Honestly I kind of like to eat it just like that. Simple. Delicious. It’s nutty, it’s nice. It’s subtly earthy. Beautifully in balance and extremely clean, with a lovely long finish. So yeah . . . I really kind of just like it the way it is, either as a main course, or on the side with most anything else. But I wouldn’t be a good Ojibwe-phile if I didn’t like to dress it with either a bit of hot bacon fat or, alternatively, some maple sugar (or syrup, which is, of course, just maple sugar with more liquid left in). In fact, it’s actually good with a bit of both; I guess it’s an Ojibwe alternative to a bacon and pancake breakfast. At the Roadhouse, we love to serve it with our Great Lakes whitefish, and also as a vegetarian dish cooked up with roasted squash, dried cherries, pecans, and fresh mint.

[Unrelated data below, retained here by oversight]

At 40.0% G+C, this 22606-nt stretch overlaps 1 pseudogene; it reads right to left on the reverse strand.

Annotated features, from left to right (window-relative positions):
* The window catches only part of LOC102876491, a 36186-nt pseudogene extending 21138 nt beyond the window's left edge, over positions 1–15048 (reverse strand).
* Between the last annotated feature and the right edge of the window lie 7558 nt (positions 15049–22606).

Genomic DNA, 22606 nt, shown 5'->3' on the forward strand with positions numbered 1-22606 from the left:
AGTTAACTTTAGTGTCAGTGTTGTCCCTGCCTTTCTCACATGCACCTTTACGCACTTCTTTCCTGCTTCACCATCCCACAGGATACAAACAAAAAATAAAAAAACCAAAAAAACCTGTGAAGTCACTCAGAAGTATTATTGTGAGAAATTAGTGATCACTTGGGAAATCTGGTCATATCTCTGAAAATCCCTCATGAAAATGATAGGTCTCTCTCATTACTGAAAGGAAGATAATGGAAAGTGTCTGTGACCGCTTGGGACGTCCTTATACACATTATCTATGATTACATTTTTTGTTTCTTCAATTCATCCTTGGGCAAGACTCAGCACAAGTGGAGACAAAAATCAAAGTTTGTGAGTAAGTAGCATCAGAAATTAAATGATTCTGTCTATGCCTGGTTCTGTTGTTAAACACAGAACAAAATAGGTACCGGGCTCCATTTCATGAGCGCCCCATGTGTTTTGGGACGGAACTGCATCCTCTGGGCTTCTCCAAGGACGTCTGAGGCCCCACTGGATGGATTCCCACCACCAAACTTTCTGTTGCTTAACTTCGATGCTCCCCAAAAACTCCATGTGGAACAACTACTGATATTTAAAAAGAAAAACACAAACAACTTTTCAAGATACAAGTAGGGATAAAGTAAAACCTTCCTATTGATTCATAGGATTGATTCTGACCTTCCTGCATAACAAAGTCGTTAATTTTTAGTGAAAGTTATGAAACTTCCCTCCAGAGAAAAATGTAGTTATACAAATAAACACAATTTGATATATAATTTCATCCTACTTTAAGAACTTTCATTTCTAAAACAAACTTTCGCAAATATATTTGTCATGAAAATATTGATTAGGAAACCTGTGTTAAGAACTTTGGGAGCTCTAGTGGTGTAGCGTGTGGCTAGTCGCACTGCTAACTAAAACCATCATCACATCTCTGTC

On top of all that, really wild wild rice is a very healthy food. Look it up online—I’ll spare you the nutritional details here since space is short. It’s also an enormously important element in Ojibwe history, culture, religion and economics, all in one amazing, native American (or Native American depending on how you want to hear the word) food. I just ate a little bowlful for my midday snack and I’m totally satiated. I hope increased awareness will help protect this natural culinary treasure.